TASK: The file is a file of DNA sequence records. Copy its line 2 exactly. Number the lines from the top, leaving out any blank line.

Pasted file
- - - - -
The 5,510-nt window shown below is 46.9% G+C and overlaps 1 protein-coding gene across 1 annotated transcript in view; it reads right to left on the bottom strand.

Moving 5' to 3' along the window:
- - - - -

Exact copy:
Moving 5' to 3' along the window: